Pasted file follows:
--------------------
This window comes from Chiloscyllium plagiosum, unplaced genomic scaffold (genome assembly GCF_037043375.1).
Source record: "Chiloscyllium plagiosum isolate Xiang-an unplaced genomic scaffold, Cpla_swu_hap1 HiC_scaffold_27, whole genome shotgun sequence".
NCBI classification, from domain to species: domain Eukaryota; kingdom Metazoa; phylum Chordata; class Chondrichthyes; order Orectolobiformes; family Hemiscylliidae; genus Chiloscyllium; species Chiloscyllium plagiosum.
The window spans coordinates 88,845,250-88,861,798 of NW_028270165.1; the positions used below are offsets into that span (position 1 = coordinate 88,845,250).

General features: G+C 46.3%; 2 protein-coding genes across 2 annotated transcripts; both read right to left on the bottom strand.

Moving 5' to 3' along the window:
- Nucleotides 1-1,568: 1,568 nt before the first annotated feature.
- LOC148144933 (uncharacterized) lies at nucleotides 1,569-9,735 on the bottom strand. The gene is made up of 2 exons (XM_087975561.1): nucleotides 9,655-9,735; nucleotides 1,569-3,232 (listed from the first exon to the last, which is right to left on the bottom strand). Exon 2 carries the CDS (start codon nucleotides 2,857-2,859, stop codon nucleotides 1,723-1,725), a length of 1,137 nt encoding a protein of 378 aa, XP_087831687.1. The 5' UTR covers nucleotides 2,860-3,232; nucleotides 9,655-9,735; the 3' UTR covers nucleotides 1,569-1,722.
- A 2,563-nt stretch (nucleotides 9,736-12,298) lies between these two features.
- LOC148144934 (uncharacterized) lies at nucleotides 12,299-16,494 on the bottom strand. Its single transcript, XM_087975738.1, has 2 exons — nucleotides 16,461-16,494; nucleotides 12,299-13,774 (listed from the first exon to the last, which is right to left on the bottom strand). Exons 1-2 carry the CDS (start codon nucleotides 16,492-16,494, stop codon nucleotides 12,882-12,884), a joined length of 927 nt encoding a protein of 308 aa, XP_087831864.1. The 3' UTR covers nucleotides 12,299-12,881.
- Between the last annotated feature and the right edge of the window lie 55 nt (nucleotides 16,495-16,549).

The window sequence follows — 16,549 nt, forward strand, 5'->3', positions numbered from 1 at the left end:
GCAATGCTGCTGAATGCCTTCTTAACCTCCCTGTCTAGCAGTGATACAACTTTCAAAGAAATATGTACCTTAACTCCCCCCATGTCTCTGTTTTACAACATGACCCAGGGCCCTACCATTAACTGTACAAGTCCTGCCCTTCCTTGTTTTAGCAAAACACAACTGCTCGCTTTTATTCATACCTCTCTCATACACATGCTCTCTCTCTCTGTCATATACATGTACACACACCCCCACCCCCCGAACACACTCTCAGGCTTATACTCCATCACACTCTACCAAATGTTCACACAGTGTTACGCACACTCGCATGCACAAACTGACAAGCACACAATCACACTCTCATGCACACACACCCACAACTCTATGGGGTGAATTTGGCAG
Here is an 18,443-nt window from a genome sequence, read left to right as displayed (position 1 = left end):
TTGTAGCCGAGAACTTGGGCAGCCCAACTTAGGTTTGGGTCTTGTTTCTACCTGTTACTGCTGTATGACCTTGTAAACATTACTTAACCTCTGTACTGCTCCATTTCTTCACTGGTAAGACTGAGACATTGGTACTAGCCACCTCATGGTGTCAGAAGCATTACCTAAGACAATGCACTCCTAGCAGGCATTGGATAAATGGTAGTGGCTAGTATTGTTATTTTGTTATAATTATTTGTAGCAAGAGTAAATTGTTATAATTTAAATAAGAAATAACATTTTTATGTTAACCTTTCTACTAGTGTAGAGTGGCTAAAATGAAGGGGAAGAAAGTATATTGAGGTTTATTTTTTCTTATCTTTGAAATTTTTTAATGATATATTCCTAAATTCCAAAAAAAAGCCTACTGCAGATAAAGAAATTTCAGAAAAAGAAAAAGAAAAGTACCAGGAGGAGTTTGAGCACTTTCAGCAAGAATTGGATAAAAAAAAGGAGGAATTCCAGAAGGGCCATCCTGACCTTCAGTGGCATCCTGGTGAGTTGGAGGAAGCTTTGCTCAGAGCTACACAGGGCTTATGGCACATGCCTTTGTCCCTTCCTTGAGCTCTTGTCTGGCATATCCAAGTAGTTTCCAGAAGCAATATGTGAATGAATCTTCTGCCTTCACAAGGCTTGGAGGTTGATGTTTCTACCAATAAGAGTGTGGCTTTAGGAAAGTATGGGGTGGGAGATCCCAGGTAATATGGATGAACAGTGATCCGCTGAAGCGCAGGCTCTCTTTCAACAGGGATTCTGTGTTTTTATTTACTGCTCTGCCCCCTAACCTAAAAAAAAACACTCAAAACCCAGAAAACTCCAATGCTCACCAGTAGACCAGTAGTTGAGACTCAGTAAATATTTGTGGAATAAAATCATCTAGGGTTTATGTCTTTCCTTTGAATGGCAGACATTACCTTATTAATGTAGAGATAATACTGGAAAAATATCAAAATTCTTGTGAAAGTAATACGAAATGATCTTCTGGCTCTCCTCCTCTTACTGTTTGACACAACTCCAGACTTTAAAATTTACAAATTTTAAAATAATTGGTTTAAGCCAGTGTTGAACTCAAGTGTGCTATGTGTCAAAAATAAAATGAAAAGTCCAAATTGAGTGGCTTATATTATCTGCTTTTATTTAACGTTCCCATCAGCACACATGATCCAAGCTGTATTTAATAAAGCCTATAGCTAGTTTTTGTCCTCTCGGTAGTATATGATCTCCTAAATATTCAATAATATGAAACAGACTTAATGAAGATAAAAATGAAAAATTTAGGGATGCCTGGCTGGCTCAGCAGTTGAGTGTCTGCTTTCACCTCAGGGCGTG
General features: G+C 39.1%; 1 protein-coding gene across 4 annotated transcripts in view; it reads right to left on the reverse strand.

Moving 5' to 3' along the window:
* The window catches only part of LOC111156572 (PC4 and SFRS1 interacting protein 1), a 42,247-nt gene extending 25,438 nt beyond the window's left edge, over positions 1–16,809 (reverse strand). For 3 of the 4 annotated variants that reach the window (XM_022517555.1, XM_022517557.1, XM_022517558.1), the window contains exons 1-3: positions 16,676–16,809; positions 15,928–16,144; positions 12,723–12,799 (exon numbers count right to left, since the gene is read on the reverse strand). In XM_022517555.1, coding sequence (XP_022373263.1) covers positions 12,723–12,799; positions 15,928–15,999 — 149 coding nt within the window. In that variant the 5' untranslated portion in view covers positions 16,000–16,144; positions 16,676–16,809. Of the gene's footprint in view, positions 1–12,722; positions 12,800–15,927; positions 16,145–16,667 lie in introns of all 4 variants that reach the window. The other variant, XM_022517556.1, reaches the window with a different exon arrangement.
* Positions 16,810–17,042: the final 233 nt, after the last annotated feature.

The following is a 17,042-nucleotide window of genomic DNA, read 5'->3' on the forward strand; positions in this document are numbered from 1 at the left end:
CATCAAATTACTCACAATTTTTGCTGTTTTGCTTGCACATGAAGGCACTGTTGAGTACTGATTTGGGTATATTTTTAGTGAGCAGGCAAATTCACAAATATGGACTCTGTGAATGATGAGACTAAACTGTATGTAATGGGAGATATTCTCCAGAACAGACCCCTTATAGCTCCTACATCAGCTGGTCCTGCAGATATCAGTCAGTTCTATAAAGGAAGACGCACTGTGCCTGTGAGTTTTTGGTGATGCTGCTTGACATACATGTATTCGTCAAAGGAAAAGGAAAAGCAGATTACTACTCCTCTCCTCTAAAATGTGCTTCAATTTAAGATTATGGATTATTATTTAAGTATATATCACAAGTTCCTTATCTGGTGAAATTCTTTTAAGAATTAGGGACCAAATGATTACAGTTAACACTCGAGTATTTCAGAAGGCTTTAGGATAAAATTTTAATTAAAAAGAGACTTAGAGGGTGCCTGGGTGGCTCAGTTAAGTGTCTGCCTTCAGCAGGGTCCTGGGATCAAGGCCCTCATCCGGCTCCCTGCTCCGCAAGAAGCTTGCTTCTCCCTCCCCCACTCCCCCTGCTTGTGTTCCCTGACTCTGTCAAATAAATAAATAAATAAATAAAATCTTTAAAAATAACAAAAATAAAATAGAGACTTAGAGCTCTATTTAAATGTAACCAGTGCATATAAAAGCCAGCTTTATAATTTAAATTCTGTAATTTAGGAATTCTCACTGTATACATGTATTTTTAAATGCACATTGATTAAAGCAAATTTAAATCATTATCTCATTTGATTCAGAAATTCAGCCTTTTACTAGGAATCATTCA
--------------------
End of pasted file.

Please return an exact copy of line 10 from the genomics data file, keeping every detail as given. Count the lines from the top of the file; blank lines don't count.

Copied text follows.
- LOC148144934 (uncharacterized) lies at nucleotides 12,299-16,494 on the bottom strand. Its single transcript, XM_087975738.1, has 2 exons — nucleotides 16,461-16,494; nucleotides 12,299-13,774 (listed from the first exon to the last, which is right to left on the bottom strand). Exons 1-2 carry the CDS (start codon nucleotides 16,492-16,494, stop codon nucleotides 12,882-12,884), a joined length of 927 nt encoding a protein of 308 aa, XP_087831864.1. The 3' UTR covers nucleotides 12,299-12,881.